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>JN July 21, 1997, Vol 5, Number 131
Jordanians Protest Killer's Life Sentence
By Douglas Roberts (VOA-Amman)
University students in Jordan's Capital Amman staged a brief
demonstration Sunday to protest the imprisonment of a Jordanian
soldier, convicted of killing seven Israeli school girls in march.
The soldier, Corporal Ahmed Daqamseh, was charged with the
premeditated murder of the girls, who were shot to death during an
outing in Naharayim on the Jordan River. Daqamseh faced the death
penalty, but the court handed down a life sentence because he is
allegedly mentally unstable.
The court found that the act was not premeditated, and the five-man
tribunal believed Daqamseh suffers from what it called an
"antisocial personality disorder." The court also convicted
Daqamseh of plotting to kill Israelis since 1993, threatening to
shoot his fellow soldiers the day of the attack, and disobeying
As part of the sentence, he was demoted to private and dismissed
from the army. Under Jordanian law, a life sentence is equivalent
to 25 years in prison at hard labor. The verdict cannot be
appealed, but King Hussein has the power to reduce the sentence or
cancel it. Daqamseh, who pleaded innocent, claimed he fired at the
schoolgirls because they mocked and disturbed him as he prayed.
Daqamseh fired nearly three clips of ammunition at the girls from
the Bet Shemesh AMIT school, until his gun jammed and he was
overpowered by comrades.
David Bar-Illan, Prime Minister Benjamin Netanyahu's communications
director, said the trial was an internal Jordanian affair. But he
said that Israel does have complete trust in the integrity and the
sense of justice of King Hussein and the Jordanian courts.
King Hussein led a chorus of official condemnation in the wake of
the killings. After flying to Israel to offer his personal
condolences to the families of the victims, the king publicly
chided Jordan's military command, saying Daqamseh should have been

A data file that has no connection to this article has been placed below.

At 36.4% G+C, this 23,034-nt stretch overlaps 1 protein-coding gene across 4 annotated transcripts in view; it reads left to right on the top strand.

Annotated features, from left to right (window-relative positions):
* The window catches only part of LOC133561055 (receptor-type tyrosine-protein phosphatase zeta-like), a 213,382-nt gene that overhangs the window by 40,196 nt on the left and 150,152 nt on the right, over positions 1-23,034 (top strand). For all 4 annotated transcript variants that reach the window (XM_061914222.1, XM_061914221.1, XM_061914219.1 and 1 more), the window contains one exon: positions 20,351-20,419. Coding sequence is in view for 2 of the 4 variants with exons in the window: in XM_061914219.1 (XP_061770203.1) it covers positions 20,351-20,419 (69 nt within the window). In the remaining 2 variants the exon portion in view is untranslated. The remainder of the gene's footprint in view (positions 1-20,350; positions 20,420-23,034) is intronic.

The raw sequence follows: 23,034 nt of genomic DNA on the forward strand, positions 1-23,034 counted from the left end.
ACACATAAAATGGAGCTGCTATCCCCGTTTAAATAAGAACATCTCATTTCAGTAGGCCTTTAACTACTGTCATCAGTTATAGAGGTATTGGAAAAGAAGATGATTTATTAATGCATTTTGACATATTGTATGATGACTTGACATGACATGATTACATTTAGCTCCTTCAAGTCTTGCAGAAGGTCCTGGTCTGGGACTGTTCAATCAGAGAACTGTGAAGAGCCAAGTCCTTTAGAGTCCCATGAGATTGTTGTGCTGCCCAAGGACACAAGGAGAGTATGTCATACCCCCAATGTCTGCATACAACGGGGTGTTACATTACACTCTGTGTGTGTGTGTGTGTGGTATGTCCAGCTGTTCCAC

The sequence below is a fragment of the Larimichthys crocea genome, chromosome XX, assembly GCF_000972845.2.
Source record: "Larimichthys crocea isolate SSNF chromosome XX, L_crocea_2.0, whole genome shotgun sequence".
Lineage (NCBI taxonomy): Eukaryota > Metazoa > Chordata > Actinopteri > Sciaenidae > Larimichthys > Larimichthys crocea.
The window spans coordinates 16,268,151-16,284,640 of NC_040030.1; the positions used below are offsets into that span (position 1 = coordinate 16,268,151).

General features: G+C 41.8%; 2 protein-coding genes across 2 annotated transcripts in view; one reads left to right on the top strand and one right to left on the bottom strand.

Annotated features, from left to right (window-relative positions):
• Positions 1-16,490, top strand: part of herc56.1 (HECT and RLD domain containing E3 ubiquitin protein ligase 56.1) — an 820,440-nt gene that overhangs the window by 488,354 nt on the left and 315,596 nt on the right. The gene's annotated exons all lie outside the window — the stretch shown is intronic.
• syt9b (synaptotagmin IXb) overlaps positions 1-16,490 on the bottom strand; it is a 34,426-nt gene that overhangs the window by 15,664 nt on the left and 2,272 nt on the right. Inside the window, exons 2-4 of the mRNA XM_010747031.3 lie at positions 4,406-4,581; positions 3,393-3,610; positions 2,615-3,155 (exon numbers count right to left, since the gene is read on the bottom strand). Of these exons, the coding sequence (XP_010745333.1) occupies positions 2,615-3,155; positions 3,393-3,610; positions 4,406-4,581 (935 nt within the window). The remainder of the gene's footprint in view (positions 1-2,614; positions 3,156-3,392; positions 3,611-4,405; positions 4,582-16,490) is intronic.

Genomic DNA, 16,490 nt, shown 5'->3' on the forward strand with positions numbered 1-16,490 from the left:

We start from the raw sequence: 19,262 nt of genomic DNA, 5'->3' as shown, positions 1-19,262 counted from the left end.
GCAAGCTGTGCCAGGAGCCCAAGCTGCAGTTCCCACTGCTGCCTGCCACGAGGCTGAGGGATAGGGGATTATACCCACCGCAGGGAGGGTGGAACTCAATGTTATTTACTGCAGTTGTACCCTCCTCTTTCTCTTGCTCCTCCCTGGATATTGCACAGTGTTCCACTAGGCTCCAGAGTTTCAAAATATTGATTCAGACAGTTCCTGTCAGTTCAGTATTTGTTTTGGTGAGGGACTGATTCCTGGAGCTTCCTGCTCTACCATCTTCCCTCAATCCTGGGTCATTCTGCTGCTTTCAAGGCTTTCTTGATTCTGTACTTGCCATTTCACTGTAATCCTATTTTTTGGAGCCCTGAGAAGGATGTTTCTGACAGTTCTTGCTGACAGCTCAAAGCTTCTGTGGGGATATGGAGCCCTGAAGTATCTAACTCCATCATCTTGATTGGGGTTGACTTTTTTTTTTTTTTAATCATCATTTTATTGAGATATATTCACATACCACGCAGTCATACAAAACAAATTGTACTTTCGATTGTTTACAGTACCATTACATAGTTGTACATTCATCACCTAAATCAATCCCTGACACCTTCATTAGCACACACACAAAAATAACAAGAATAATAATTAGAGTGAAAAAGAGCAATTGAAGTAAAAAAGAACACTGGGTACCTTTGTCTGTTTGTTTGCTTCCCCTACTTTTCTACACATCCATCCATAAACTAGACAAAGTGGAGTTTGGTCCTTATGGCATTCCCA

shot on the spot.
The prosecution demanded the death sentence at the outset of the
two month long trial. But the military tribunal ultimately ruled
that the soldier was mentally disturbed, and gave him a life prison
For many Jordanians, even that was too much. Hardline politicians
here openly called Daqamseh a hero, and praised him for resisting
continued Israeli occupation of Arab territory.
Commentator Hani al-Hourani of the New Jordan Research Institute
says few Jordanians would condone the killing of innocent children.
But at the same time, he adds, many here felt sympathy for Daqamseh
and believe the prison sentence was too harsh.
"Our leaders rushed to normalize relations with Israel," says one
commentator here, "but the people were not ready."
Cabinet Discusses PA-Sponsored Terrorism
By Arutz Sheva
The Israeli cabinet convened Sunday morning in Jerusalem with the
terrorist activity of Arafat's police force topping its agenda.
Informed sources say Israel has irrefutable proof that Palestinian
Police commander Colonel Ghazi Jabali is responsible for the
operations of the uniformed terror cells.
Maariv reports that Arafat himself gave the orders to send
Palestinian policemen to murder Israelis after he visited Shechem
last week. The PA-sponsored terrorists who were caught on their
way to an attack at Har Bracha admitted taking part in last week's
shooting at the car of Rabbi Elyakim Levanon, the rabbi of Elon
Moreh. Levanon and his family were unhurt in the shooting.
In answer to a question regarding the reports that Arafat himself
is behind the terrorist actions of Palestinian policemen, David
Bar-Illan, director of communications in the prime minister's
office, told Arutz Sheva: "It will be difficult to deal seriously
with the agreement if it turns out that the acts of terror were
committed with the full knowledge of the leadership of the
"It is clear that if we do not receive a satisfactory explanation,
it will be very difficult to proceed with important issues. We
would like to hope that the worst case scenario here is a failure
of governmental authority, rather than terrorist attacks at the
express behest of Arafat."
Anti-Semites Find New Ways to Convey Message
Violent outbreaks of anti-Semitism declined in most countries
last year but extremists turned to new means, particularly the
Internet, to convey their message, a report said. The
Anti-Semitism World Report surveyed 60 countries and found that,
while some forms of religious hatred decreased, it persisted in
cyberspace, through Holocaust denial, in neo-Nazi youth culture and
in Islamist anti-Semitism. Yet, because of the volume of
information on the web, anti-Semitic material constituted a very
small part of the overall content and it was counteracted by
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